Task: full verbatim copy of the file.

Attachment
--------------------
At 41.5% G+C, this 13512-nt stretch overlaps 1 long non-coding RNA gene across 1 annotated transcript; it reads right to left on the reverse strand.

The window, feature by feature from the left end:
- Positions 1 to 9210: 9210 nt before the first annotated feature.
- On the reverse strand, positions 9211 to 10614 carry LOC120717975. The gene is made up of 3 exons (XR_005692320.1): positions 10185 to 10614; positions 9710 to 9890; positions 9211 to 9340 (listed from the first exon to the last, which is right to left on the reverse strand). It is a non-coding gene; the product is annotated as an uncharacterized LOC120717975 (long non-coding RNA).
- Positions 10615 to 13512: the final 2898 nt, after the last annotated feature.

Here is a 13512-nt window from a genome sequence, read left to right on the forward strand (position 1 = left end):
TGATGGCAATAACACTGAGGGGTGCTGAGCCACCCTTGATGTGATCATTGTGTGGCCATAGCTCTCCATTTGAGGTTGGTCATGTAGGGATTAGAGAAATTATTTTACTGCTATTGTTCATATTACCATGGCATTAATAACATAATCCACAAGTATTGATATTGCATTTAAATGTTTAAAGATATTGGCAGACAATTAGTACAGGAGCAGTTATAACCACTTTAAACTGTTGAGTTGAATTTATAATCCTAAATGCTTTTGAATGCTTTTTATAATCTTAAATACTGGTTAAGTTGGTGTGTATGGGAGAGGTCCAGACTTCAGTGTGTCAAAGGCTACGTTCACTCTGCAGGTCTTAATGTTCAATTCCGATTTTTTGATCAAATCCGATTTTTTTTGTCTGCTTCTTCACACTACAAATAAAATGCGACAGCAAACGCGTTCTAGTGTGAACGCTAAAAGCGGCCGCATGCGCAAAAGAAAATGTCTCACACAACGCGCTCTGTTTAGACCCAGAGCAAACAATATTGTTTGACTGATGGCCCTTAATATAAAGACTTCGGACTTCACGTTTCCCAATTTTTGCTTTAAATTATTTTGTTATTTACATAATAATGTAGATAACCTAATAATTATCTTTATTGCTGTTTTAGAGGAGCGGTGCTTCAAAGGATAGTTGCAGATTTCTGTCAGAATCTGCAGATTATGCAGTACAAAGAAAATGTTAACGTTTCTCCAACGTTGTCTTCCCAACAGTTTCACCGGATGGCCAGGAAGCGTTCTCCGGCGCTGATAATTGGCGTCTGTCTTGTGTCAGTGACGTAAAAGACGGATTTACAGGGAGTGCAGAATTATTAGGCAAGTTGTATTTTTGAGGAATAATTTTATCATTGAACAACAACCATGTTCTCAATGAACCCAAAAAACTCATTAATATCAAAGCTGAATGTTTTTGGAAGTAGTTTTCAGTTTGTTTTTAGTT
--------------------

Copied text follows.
At 41.5% G+C, this 13512-nt stretch overlaps 1 long non-coding RNA gene across 1 annotated transcript; it reads right to left on the reverse strand.

The window, feature by feature from the left end:
- Positions 1 to 9210: 9210 nt before the first annotated feature.
- On the reverse strand, positions 9211 to 10614 carry LOC120717975. The gene is made up of 3 exons (XR_005692320.1): positions 10185 to 10614; positions 9710 to 9890; positions 9211 to 9340 (listed from the first exon to the last, which is right to left on the reverse strand). It is a non-coding gene; the product is annotated as an uncharacterized LOC120717975 (long non-coding RNA).
- Positions 10615 to 13512: the final 2898 nt, after the last annotated feature.

Here is a 13512-nt window from a genome sequence, read left to right on the forward strand (position 1 = left end):
TGATGGCAATAACACTGAGGGGTGCTGAGCCACCCTTGATGTGATCATTGTGTGGCCATAGCTCTCCATTTGAGGTTGGTCATGTAGGGATTAGAGAAATTATTTTACTGCTATTGTTCATATTACCATGGCATTAATAACATAATCCACAAGTATTGATATTGCATTTAAATGTTTAAAGATATTGGCAGACAATTAGTACAGGAGCAGTTATAACCACTTTAAACTGTTGAGTTGAATTTATAATCCTAAATGCTTTTGAATGCTTTTTATAATCTTAAATACTGGTTAAGTTGGTGTGTATGGGAGAGGTCCAGACTTCAGTGTGTCAAAGGCTACGTTCACTCTGCAGGTCTTAATGTTCAATTCCGATTTTTTGATCAAATCCGATTTTTTTTGTCTGCTTCTTCACACTACAAATAAAATGCGACAGCAAACGCGTTCTAGTGTGAACGCTAAAAGCGGCCGCATGCGCAAAAGAAAATGTCTCACACAACGCGCTCTGTTTAGACCCAGAGCAAACAATATTGTTTGACTGATGGCCCTTAATATAAAGACTTCGGACTTCACGTTTCCCAATTTTTGCTTTAAATTATTTTGTTATTTACATAATAATGTAGATAACCTAATAATTATCTTTATTGCTGTTTTAGAGGAGCGGTGCTTCAAAGGATAGTTGCAGATTTCTGTCAGAATCTGCAGATTATGCAGTACAAAGAAAATGTTAACGTTTCTCCAACGTTGTCTTCCCAACAGTTTCACCGGATGGCCAGGAAGCGTTCTCCGGCGCTGATAATTGGCGTCTGTCTTGTGTCAGTGACGTAAAAGACGGATTTACAGGGAGTGCAGAATTATTAGGCAAGTTGTATTTTTGAGGAATAATTTTATCATTGAACAACAACCATGTTCTCAATGAACCCAAAAAACTCATTAATATCAAAGCTGAATGTTTTTGGAAGTAGTTTTCAGTTTGTTTTTAGTT